JaccardSimilarity.java

For the JaccardSimilarity class, we define the abstract method computeSimilarity() as shown below (based on our formula above). I have cheated here slightly - in Jama, norm1() is defined as the maximum column sum, but since our document matrices are column-matrices (ie 1 column), norm1() returns the same value as the sum of all elements in the document matrix. It does make the code less readable, in the sense that the reader/maintainer would have to go through an extra mental hoop, but it makes the code concise.

 ``` 1 2 3 4 5 6 7 8 9 10 11 12 13 14 15 16 17 18 19 20 21``` ```// Source: src/main/java/com/mycompany/myapp/similarity/JaccardSimilarity.java package com.mycompany.myapp.similarity; import Jama.Matrix; public class JaccardSimilarity extends AbstractSimilarity { @Override protected double computeSimilarity(Matrix source, Matrix target) { double intersection = 0.0D; for (int i = 0; i < source.getRowDimension();i++) { intersection += Math.min(source.get(i, 0), target.get(i, 0)); } if (intersection > 0.0D) { double union = source.norm1() + target.norm1() - intersection; return intersection / union; } else { return 0.0D; } } } ```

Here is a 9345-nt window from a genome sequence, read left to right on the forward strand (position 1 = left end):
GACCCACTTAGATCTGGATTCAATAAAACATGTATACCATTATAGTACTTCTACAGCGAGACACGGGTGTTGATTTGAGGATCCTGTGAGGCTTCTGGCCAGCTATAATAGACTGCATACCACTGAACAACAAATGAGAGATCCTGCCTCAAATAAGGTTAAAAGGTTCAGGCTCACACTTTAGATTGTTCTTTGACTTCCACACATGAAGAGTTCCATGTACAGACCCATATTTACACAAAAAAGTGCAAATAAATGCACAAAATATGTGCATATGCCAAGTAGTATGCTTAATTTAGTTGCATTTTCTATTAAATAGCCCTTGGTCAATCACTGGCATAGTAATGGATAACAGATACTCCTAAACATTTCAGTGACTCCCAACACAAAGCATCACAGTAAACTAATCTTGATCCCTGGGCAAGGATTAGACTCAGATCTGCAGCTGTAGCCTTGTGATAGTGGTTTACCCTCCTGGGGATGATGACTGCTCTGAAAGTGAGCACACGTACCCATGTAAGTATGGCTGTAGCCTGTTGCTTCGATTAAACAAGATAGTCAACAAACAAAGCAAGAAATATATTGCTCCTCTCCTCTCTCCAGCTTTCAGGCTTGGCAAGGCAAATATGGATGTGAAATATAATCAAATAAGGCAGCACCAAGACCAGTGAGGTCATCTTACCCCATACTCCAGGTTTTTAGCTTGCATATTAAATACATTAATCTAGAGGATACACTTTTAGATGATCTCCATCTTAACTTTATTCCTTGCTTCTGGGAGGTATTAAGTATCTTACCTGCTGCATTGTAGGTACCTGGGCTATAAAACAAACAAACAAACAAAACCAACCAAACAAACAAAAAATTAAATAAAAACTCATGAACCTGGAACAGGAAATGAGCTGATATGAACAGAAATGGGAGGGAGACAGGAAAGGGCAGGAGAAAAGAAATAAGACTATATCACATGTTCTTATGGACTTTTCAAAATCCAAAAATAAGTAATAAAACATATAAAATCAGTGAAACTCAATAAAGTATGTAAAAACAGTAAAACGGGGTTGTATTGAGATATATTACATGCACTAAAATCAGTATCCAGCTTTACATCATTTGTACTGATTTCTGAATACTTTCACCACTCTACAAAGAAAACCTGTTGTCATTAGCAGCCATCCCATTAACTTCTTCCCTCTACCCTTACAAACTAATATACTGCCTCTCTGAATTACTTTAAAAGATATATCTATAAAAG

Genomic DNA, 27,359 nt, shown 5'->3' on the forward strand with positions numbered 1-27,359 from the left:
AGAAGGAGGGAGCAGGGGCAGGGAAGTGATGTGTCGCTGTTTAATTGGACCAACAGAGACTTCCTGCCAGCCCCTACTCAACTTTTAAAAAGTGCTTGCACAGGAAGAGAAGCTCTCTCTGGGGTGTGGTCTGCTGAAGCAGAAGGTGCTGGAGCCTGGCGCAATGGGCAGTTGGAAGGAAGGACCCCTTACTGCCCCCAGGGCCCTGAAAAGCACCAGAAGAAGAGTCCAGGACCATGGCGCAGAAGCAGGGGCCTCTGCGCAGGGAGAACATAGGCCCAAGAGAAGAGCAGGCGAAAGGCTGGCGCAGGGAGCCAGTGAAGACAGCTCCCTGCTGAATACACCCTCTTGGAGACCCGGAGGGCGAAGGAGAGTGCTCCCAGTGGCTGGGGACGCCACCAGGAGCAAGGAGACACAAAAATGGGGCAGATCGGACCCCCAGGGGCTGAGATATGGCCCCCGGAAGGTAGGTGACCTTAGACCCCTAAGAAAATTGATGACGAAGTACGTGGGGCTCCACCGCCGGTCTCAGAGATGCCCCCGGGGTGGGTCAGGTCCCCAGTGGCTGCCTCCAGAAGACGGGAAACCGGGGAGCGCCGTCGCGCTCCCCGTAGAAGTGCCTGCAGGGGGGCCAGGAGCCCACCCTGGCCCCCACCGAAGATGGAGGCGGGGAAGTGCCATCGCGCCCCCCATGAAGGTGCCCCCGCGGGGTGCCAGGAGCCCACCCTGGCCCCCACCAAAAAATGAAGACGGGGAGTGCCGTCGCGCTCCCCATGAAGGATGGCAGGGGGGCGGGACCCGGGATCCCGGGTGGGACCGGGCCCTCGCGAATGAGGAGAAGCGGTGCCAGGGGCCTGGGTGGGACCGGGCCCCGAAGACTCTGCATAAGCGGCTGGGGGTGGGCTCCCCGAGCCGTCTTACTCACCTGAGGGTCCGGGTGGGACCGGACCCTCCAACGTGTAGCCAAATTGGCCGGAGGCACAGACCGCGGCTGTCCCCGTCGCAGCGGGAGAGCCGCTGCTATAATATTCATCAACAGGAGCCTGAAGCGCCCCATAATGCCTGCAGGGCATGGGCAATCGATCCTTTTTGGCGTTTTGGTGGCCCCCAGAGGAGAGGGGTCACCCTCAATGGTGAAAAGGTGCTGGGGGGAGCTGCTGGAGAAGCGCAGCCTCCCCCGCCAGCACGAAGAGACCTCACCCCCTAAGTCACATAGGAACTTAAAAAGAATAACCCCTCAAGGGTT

The result of our Jaccard similarity computation is shown below. The JUnit test to return this is SimilarityTest.java which is shown later in this post. The two matrices are derived from our raw term document matrix normalized using TF/IDF and LSI respectively. As you can see, the similarity matrix created off the LSI normalized vector shows more inter-document similarity than the one created off the TF/IDF normalized vector.

 ``` 1 2 3 4 5 6 7 8 9 10 11 12 13 14 15 16 17 18 19``` ```=== Jaccard Similarity (TF/IDF) === D1 D2 D3 D4 D5 D6 D7 D1 1.0000 0.0000 0.0000 0.0818 0.0000 0.0000 0.0000 D2 0.0000 1.0000 0.0000 0.0000 0.0000 0.0000 0.0710 D3 0.0000 0.0000 1.0000 0.2254 0.0000 0.0000 0.0000 D4 0.0818 0.0000 0.2254 1.0000 0.0000 0.0000 0.0000 D5 0.0000 0.0000 0.0000 0.0000 1.0000 0.0000 0.0000 D6 0.0000 0.0000 0.0000 0.0000 0.0000 1.0000 0.1781 D7 0.0000 0.0710 0.0000 0.0000 0.0000 0.1781 1.0000 === Jaccard Similarity (LSI) === D1 D2 D3 D4 D5 D6 D7 D1 1.0000 0.0000 1.0000 1.0000 0.0000 0.0000 0.0000 D2 0.0000 1.0000 0.0000 0.0000 1.0000 1.0000 1.0000 D3 1.0000 0.0000 1.0000 1.0000 0.0000 0.0000 0.0000 D4 1.0000 0.0000 1.0000 1.0000 0.0000 0.0000 0.0000 D5 0.0000 1.0000 0.0000 0.0000 1.0000 1.0000 1.0000 D6 0.0000 1.0000 0.0000 0.0000 1.0000 1.0000 1.0000 D7 0.0000 1.0000 0.0000 0.0000 1.0000 1.0000 1.0000 ```

Cosine Similarity

Cosine Similarity is the more popular but also a slightly more complex measure of similarity. It is defined as:

```  similarity(A,B) = cos θ = (A ⋅ B) / (|A| * |B|)
where:
A ⋅ B = Σ Ai * Bi
|A| = sqrt(Σ Ai2)
|B| = sqrt(Σ Bi2)
for i = [0..n-1], where n = number of terms in our term-document matrix.
```

Here, θ is the angle between the gradients of the documents A and B in the n-dimensional term space. A and B are very similar as θ approaches 0° (cos(0) = 1), and very dissimilar as θ approaches 90° (cos(90) = 0).

Dr. E. Garcia has a very informative tutorial on Cosine Similarity that explains the formula above in much more detail (and with more humor).

CosineSimilarity.java